How could we possibly tell?

 

How could we tell whether we’ve ended up being at war with the natural defenses of the indigenous dessert community of Iraq?

The fact that the behavior of the ‘insurgency’  is seemingly so illogical and counter productive for what would be presumed to be their own interests is one good clue.   Natural system responses are not planned or based on policy analysis, but on gut reactions.   Quite often enough natural system defense mechanisms are self defeating.

In biological systems there are lots of ways defense mechanisms mistakenly attack the body they’re supposedly acting to defend.   We call it MS or allergies or inflammation.   In Iraq the field of conflict has now become very complicated, with apparently several different communities, and us, all involved in attacking each other in the name of protecting themselves, to the clear detriment of anyone’s actual good interests.   It’s inter-community mayhem, and apparently our responsibility for setting it off.

 

Back when it was ghostly quiet in Iraq, the days and weeks following our invasion, the fall of Baghdad and our scattering of the structures of government, the first sign of independent organization arising in that land were the scattered crazy desert renegades running out into the open and shooting at the passing massive army of ‘liberation’.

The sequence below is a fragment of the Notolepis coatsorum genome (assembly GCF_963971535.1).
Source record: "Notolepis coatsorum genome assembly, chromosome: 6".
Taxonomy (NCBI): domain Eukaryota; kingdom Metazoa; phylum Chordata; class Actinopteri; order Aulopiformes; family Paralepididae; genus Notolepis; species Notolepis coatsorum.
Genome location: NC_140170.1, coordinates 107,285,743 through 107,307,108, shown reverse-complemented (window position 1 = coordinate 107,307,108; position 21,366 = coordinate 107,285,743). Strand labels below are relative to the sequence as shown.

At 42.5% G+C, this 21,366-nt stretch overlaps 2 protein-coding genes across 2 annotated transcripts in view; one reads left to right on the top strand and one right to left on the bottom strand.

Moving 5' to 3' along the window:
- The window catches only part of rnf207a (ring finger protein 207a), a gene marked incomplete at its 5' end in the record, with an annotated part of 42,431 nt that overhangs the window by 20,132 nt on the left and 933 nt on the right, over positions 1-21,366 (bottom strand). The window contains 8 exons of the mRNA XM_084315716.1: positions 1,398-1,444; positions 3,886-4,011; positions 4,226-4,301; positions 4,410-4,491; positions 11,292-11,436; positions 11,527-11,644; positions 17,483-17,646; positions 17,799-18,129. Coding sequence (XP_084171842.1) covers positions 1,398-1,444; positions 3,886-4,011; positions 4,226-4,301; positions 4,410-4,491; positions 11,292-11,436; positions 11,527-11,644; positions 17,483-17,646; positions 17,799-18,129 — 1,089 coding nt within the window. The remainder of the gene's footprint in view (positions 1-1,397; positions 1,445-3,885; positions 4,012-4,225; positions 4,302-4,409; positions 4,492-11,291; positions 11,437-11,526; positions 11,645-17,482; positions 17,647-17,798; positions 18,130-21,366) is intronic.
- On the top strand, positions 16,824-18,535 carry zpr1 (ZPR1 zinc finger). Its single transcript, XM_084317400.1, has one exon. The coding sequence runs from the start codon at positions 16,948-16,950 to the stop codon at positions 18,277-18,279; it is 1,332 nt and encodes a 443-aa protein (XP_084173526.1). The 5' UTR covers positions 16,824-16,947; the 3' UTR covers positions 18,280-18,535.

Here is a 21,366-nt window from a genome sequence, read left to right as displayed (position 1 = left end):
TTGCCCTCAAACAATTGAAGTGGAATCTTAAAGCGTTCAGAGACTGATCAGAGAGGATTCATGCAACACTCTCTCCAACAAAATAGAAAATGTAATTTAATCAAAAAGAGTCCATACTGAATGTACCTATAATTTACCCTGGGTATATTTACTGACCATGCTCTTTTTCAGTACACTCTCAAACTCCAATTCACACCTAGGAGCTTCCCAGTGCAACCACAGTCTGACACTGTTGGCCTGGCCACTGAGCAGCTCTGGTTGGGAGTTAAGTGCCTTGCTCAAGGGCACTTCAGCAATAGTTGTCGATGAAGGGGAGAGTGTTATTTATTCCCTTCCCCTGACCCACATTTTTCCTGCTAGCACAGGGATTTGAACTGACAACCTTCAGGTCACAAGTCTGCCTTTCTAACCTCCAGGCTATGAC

Our guys thought that was really hilarious and mowed them down. Then a few days later they came out in two’s, and then in four’s, this time hiding behind the burning wrecks. As their style evolved it exhibited the classic easily recognizable progression of exponential growth.

At that time in our own internal political conversation we were still deceived by an illusion that Iraq presented an imminent danger to us, still not aware that we invaded another country without a single scrap of solid evidence of a threat. Here was the first evidence of the reality on the ground, and we thought it was a joke.

 

What should you say when you’re in an unfamiliar situation and see evidence of growth in response. Well, the thing you usually say about a really big important learning experience is “ah ha!” because growth is clear concrete and reliable evidence of something much bigger going on. We should have said the obvious, “take me to your leader, you are people we need to include in returning Iraq to it’s natural owners, we apologize for mistaking you for someone else in the confusion”. There was a real window of opportunity that we missed.

 

What we chose to say about it, and still choose, is to call them ‘thugs’, trying the same trick of character assassination that has been so productive for our political establishment throughout it’s rise to power. It’s a great little shortcut to power to slay your opponents with self aggrandizing insults, but it makes the natural world your enemy.

Leave a Reply

Your email address will not be published.

This site uses Akismet to reduce spam. Learn how your comment data is processed.